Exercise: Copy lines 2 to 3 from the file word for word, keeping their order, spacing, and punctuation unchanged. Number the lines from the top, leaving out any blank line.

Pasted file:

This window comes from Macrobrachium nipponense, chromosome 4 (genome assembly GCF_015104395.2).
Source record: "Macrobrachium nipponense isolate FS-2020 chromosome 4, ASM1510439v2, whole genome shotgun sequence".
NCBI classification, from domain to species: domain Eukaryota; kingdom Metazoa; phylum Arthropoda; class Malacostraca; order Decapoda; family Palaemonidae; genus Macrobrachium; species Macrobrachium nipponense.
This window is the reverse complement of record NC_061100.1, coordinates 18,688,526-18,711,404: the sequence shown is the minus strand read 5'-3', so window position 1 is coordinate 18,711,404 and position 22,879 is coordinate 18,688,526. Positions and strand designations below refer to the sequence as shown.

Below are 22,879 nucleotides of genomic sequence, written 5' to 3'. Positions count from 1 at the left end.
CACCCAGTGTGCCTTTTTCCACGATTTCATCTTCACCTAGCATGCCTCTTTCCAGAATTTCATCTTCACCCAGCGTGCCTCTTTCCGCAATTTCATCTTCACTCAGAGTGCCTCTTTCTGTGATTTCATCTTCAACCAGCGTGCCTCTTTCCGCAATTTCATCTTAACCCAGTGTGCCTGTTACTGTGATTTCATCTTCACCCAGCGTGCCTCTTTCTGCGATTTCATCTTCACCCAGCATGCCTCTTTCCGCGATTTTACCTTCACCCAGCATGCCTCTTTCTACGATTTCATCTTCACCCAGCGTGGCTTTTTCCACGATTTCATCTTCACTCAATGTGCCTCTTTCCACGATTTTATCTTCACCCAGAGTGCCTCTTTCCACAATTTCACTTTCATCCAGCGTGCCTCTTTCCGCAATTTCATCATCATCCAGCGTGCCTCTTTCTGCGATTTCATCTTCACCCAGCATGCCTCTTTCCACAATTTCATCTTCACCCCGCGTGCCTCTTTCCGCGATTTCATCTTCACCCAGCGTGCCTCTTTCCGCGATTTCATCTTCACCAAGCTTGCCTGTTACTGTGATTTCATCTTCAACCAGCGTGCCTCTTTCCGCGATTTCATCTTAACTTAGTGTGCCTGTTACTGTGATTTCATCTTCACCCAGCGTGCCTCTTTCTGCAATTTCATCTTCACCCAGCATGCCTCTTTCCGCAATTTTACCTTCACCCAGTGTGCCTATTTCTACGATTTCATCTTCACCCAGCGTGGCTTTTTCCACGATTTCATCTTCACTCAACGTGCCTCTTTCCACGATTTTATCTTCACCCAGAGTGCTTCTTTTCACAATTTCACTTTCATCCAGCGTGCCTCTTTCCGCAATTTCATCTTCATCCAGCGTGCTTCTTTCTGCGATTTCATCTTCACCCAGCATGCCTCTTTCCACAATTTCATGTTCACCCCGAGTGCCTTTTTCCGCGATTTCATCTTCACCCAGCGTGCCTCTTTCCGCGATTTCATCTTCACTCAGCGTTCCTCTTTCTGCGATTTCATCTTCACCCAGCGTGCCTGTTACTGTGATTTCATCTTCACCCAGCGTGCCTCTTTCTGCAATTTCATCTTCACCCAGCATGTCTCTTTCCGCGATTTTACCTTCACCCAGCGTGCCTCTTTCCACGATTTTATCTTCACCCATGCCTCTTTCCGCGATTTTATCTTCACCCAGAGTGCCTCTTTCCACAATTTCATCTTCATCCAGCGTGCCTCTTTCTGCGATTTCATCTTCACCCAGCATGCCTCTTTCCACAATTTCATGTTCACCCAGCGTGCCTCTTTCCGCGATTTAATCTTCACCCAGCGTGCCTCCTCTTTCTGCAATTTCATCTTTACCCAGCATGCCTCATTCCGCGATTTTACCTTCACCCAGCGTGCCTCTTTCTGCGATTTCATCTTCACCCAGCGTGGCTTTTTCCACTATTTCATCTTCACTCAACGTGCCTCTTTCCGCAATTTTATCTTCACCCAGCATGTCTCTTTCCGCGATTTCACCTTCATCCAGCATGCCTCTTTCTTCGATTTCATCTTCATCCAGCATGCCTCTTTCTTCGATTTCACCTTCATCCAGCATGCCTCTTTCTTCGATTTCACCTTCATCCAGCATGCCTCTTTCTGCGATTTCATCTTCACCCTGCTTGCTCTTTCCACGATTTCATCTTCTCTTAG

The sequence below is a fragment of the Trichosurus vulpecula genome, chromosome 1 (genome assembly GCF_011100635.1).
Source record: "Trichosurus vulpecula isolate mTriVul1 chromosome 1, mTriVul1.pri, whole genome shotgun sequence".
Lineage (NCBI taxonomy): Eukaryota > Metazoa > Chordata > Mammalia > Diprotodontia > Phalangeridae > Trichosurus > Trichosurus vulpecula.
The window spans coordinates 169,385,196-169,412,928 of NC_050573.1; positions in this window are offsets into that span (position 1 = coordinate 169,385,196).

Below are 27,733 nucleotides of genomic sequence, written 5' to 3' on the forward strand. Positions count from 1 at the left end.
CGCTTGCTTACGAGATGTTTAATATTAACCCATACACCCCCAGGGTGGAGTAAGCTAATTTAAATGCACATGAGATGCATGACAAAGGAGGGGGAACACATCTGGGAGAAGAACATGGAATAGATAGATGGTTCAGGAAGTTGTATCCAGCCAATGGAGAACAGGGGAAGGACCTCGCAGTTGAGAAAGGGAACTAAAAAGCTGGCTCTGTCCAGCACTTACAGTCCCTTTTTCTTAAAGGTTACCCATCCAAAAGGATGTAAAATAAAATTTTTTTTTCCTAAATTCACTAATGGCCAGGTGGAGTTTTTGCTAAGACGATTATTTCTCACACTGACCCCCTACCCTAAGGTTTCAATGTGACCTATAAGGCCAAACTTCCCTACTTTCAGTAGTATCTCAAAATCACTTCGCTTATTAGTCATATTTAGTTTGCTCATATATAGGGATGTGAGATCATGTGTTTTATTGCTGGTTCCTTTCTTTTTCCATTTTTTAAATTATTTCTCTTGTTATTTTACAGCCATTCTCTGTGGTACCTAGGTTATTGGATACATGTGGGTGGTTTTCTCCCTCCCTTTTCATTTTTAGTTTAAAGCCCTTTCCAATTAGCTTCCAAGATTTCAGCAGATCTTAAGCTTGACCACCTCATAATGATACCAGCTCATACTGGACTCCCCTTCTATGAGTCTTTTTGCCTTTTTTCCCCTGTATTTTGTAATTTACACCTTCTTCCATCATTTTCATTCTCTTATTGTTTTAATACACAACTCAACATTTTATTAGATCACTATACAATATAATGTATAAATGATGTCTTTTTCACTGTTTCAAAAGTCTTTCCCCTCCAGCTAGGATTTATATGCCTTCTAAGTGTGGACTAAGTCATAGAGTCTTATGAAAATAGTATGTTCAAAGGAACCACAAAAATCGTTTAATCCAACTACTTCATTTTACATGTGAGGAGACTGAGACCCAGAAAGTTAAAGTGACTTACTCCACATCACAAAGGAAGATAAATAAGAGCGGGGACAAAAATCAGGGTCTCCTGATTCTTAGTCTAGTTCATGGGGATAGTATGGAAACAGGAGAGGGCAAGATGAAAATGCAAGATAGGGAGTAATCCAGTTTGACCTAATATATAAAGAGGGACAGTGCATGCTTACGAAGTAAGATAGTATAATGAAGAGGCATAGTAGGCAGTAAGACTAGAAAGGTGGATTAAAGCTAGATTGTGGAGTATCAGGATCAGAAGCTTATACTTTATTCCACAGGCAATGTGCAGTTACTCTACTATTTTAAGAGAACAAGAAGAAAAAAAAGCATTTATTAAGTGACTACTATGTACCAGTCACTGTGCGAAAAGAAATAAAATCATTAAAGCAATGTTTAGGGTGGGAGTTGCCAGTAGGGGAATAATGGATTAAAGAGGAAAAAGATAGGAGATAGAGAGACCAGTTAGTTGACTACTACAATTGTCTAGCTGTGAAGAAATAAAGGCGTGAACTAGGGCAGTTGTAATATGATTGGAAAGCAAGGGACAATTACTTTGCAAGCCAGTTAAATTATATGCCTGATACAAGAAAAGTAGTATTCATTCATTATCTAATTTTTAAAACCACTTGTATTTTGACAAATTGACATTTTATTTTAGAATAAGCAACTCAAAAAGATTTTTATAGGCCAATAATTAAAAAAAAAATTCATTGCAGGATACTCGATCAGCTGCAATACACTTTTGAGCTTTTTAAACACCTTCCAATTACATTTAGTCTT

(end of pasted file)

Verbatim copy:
Source record: "Macrobrachium nipponense isolate FS-2020 chromosome 4, ASM1510439v2, whole genome shotgun sequence".
NCBI classification, from domain to species: domain Eukaryota; kingdom Metazoa; phylum Arthropoda; class Malacostraca; order Decapoda; family Palaemonidae; genus Macrobrachium; species Macrobrachium nipponense.